Geroscience-guided repurposing of FDA-approved drugs to target aging: A proposed process and prioritization
A new paper that ranks the top anti-aging drugs, with a slightly different ranking and rating system that I’ve seen before. But no new therapeutics here - just a slight reranking of all the usual suspects.
Of course, animal studies of the combinations of all these different drugs are long overdue. Many people are already combining these drugs in their own personal anti-aging cocktail, but we really don’t know the combined effects of the drugs.
We provide a rigorous assessment of the literature concerning both preclinical and clinical status for several FDA-approved potential gerotherapeutics. We developed a scoring scale that equally values (6 points each) the preclinical and clinical evidence supporting the claims for each of the nine potential gerotherapeutics selected. Surprisingly, with a score of 12/12, the best evidence was found for a relatively new class of drugs, the SGLT2i, which showed better promise than other known potential gerotherapeutics such as metformin, rapamycin, or acarbose.
The profound effects of SGLT2i on healthspan and lifespan in both animal models and humans may result from the pleiotropic effects beyond renal glucose and sodium handling, including improved mitochondrial function, restoration of autophagy, and promotion of ketogenesis-dependent dampening of mTORC1 hyperactivation (Durak et al., 2018; Korbut et al., 2020; Tomita et al., 2020). We also identify several drugs that, like metformin, are relatively low-cost molecular entities with a well-established safety profile, representing possible candidates for inclusion in a geroscience-guided clinical trial modeled after TAME, and aimed at probing whether a predefined cluster of age-related diseases or well-characterized loss of function can be significantly delayed using an approach based on targeting aging biology. Moreover, our geroscience-guided literature-driven approach is concordant with previously proposed data-driven drug repurposing approaches using evidence from gene expression or model organism studies, with the overlap of rapamycin and senolytics identified as top candidate drugs across these (Dönertaş et al., 2018; Ziehm et al., 2017).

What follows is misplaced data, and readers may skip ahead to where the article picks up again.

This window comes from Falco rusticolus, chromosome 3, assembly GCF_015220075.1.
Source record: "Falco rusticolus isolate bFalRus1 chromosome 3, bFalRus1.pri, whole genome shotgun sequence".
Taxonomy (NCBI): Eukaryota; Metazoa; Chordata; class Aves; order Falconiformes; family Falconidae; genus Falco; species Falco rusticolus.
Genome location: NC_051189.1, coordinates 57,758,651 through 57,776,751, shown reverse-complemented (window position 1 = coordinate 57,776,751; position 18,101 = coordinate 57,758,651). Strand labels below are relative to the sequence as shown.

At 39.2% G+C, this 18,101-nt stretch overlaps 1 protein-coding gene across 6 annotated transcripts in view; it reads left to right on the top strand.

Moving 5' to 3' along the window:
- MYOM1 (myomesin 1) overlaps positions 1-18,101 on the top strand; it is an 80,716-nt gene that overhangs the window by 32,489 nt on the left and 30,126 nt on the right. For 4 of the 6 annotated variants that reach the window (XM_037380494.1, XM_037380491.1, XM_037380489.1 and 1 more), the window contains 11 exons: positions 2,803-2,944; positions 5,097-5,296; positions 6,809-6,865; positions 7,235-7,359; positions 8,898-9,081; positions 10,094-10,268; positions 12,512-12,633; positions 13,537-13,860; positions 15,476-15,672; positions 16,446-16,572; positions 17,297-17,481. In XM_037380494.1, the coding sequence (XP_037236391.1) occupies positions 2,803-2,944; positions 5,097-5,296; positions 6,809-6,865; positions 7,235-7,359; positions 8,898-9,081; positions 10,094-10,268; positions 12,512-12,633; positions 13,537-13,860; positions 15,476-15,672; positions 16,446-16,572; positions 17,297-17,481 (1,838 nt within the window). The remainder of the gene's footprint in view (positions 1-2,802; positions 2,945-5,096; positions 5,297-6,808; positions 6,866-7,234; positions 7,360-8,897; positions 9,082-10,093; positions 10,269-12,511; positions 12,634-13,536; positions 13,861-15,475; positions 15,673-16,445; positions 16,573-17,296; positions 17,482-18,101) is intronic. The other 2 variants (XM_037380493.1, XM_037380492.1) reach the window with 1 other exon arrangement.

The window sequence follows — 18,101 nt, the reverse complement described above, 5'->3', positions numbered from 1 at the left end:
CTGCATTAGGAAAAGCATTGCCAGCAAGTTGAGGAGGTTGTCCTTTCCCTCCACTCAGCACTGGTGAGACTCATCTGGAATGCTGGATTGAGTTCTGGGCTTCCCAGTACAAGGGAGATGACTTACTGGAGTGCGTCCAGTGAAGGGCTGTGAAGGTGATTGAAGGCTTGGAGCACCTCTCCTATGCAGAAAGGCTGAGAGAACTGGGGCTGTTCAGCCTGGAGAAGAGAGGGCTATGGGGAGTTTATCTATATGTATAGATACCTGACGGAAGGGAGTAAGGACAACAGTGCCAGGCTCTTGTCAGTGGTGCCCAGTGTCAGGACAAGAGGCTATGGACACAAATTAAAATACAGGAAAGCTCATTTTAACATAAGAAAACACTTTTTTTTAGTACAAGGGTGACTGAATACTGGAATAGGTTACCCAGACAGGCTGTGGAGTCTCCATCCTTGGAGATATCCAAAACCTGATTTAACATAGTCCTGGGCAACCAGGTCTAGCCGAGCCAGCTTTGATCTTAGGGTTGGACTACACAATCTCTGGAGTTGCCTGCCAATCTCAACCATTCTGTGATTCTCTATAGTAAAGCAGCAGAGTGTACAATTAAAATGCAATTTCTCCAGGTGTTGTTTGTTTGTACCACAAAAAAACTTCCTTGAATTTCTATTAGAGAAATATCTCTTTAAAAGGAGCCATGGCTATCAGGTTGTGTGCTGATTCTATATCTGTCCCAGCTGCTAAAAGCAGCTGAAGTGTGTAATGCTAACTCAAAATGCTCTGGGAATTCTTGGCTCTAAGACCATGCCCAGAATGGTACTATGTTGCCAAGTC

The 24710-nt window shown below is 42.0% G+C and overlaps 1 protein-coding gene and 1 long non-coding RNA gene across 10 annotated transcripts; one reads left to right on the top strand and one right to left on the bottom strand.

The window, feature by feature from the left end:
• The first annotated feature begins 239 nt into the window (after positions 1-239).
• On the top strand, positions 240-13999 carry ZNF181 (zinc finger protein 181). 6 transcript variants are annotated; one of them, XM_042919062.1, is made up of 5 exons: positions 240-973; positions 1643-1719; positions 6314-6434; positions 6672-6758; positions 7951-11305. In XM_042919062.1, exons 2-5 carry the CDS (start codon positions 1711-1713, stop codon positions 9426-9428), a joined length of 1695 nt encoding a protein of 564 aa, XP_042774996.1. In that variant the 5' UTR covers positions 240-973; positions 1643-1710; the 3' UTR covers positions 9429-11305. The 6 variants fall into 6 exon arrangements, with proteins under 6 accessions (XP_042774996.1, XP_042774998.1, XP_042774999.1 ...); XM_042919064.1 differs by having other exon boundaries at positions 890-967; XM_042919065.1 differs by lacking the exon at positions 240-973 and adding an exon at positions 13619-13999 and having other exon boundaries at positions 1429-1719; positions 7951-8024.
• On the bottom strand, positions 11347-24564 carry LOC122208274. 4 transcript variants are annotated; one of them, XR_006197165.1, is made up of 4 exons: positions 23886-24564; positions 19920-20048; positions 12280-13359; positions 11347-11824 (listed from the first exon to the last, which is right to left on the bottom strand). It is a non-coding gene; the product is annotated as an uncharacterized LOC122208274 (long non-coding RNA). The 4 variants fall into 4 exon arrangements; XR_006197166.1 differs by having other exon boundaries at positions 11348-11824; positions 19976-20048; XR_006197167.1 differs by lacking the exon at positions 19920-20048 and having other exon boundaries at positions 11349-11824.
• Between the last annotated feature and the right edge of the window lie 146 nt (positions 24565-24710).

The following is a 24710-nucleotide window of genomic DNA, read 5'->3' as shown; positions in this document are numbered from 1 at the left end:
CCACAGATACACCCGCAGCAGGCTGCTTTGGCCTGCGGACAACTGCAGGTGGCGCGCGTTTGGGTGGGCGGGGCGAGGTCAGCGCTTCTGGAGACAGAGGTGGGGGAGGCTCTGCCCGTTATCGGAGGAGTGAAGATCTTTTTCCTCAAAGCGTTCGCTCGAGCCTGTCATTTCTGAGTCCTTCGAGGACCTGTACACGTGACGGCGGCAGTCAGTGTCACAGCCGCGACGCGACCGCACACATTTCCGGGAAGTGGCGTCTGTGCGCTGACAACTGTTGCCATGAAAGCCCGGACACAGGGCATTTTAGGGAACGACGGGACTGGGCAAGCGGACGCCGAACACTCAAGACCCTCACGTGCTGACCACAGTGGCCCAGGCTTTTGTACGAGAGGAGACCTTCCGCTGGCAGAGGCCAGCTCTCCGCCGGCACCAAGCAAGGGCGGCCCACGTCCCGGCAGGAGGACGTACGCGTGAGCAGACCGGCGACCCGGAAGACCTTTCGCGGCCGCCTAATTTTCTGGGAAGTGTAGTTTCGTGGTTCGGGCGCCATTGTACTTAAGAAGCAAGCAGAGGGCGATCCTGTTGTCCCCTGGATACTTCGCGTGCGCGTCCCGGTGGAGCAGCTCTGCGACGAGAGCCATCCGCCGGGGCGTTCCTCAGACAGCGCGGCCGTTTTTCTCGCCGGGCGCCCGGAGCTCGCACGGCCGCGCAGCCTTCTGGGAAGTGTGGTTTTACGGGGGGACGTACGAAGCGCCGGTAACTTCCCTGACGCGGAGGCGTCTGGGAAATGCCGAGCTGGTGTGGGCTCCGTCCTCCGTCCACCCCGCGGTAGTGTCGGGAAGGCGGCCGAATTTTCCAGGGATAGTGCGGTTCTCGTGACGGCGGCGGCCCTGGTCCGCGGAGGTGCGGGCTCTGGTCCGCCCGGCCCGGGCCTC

For our analysis, we decided to assign an equal number of points to knowledge derived from geroscience (i.e., preclinical) and to findings from humans (i.e., clinical—both observational and interventional). Although for translational purposes, knowledge from human studies is likely to have more weight than studies in rodents, we gave both equal values for several reasons: (1) The literature on potential gerotherapeutics in rodents is quite extensive and, while many of these studies are too recent to have been considered for clinical trials yet, their potential should not be dismissed based solely on their “novelty”; (2) some mouse studies, like the ITP, are quite robust, thus enhancing their predictive value as potential gerotherapeutics; (3) because of their highly controlled nature, studies in mice often have fewer caveats than similar studies in humans. Thus, while it could be argued that preclinical geroscience knowledge becomes less relevant if a drug has solid data on decreasing all-cause mortality in humans, we decided it was not appropriate at this time to penalize potential drugs that have strong preclinical evidence.